Gas emission strength and evolution of the molar ratio of BrO/SO2 in the plume of Nyiragongo in comparison to Etna
Journal article, 2015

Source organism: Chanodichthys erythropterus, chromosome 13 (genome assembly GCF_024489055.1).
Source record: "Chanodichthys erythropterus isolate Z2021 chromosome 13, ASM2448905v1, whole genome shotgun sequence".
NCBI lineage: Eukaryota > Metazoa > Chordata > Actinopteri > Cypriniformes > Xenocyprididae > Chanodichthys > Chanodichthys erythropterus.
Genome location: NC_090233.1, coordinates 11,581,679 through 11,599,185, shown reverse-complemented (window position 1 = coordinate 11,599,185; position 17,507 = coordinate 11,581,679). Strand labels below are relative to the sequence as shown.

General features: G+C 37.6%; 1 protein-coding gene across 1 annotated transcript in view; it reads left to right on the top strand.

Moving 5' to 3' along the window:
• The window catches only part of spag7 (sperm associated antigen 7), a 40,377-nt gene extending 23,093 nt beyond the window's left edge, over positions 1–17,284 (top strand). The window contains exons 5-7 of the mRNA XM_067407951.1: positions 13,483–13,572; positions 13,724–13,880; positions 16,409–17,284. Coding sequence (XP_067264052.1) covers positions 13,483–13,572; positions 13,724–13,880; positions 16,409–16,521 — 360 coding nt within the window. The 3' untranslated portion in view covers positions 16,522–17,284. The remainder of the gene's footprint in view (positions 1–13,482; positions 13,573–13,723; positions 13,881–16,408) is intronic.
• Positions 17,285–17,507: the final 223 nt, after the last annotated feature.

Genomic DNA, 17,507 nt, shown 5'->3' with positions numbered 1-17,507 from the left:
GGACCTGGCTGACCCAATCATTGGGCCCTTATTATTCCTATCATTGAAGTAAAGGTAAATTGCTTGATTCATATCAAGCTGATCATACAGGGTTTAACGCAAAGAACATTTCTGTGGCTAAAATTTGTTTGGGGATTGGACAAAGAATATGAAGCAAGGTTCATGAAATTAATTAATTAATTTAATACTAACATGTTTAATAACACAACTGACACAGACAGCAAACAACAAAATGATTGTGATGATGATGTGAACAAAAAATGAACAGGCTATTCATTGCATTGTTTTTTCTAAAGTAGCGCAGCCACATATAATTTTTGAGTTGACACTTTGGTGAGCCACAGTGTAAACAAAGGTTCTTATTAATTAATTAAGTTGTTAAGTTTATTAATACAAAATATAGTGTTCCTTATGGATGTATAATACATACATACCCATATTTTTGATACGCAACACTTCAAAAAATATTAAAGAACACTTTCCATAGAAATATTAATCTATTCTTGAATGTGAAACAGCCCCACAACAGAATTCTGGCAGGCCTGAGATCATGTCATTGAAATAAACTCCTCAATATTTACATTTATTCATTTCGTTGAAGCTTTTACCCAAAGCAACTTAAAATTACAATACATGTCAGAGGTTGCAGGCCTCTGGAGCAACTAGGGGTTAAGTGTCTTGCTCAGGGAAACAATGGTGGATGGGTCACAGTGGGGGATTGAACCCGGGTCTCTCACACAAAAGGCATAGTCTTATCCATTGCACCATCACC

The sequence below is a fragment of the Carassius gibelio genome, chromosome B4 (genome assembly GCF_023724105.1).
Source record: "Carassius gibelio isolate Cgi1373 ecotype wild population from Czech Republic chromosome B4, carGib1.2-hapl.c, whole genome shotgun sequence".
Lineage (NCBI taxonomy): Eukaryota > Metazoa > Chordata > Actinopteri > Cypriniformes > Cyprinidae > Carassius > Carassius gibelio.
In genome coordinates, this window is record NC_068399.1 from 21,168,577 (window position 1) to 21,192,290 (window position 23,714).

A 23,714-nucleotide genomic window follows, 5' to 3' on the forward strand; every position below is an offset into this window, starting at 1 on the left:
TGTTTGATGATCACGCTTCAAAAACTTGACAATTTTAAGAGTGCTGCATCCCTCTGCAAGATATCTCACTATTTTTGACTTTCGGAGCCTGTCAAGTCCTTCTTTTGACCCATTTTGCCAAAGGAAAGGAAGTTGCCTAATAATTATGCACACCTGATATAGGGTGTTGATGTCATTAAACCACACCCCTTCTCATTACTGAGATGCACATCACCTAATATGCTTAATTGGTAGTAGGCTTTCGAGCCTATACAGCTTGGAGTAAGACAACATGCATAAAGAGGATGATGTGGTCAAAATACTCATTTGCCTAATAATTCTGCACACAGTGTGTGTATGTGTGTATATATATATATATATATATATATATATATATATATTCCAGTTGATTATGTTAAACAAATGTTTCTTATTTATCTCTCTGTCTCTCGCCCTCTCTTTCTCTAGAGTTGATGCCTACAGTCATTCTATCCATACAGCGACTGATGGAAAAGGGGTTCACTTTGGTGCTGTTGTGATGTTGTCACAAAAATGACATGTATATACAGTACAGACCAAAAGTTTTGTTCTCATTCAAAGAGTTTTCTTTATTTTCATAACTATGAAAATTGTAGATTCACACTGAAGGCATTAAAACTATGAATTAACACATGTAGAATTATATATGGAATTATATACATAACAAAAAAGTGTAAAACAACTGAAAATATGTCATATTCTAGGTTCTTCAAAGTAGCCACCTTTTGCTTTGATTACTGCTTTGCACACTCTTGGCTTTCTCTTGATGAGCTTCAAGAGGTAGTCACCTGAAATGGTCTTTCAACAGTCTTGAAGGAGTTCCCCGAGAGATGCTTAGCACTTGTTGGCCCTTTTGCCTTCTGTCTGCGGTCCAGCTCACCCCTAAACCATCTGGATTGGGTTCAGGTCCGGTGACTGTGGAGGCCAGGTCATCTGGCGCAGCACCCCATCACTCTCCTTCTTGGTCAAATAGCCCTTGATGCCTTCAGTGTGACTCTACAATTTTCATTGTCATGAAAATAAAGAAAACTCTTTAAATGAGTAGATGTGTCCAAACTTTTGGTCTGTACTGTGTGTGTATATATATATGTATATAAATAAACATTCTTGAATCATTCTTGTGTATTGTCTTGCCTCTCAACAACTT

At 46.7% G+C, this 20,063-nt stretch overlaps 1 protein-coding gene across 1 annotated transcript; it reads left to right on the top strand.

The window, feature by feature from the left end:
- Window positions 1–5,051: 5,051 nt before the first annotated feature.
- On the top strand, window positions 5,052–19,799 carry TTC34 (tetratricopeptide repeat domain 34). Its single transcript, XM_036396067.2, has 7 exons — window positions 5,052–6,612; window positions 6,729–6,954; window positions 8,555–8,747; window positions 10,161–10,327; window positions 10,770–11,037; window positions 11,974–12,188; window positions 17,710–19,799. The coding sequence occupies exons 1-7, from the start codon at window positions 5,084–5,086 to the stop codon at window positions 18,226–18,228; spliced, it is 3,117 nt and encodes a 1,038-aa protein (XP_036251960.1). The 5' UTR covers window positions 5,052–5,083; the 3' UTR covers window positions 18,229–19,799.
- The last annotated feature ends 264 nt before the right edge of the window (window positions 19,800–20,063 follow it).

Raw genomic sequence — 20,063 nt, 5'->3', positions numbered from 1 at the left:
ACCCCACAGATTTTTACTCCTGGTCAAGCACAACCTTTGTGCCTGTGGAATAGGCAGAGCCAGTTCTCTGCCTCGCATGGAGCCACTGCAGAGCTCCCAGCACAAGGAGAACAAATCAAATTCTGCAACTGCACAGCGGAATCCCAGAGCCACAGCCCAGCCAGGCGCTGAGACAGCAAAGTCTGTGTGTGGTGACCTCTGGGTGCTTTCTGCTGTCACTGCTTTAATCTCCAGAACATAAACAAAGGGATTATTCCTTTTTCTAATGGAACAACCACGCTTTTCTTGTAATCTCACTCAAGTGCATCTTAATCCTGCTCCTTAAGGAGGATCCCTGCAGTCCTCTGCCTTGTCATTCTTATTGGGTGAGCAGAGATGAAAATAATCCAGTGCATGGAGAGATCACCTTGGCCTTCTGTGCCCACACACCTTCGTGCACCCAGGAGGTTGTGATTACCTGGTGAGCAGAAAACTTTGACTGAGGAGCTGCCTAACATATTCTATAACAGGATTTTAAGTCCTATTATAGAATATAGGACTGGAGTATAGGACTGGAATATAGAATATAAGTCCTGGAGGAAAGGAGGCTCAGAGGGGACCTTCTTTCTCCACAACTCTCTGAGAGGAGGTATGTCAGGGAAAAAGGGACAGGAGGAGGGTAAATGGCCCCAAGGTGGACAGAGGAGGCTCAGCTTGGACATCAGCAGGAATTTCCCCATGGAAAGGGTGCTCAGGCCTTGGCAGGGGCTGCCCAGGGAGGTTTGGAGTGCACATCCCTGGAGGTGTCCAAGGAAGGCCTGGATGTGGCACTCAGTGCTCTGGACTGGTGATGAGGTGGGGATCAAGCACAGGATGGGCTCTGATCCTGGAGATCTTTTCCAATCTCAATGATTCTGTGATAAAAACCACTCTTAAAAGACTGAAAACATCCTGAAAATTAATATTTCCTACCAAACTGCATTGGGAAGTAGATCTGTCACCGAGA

Airborne and ground-based differential optical absorption spectroscopy observations have been carried out at the volcano Nyiragongo (Democratic Republic of Congo) to measure SO2 and bromine monoxide (BrO) in the plume in March 2004 and June 2007, respectively. Additionally filter pack and multicomponent gas analyzer system (Multi-GAS) measurements were carried out in June 2007. Our measurements provide valuable information on the chemical composition of the volcanic plume emitted from the lava lake of Nyiragongo. The main interest of this study has been to investigate for the first time the bromine emission flux of Nyiragongo (a rift volcano) and the BrO formation in its volcanic plume. Measurement data and results from a numerical model of the evolution of BrO in Nyiragongo volcanic plume are compared with earlier studies of the volcanic plume of Etna (Italy). Even though the bromine flux from Nyiragongo (2.6t/d) is slightly greater than that from Etna (1.9t/d), the BrO/SO2 ratio (maximum 7x10(-5)) is smaller than in the plume of Etna (maximum 2.1x10(-4)). A one-dimensional photochemical model to investigate halogen chemistry in the volcanic plumes of Etna and Nyiragongo was initialized using data from Multi-GAS and filter pack measurements. Model runs showed that the differences in the composition of volcanic volatiles led to a smaller fraction of total bromine being present as BrO in the Nyiragongo plume and to a smaller BrO/SO2 ratio.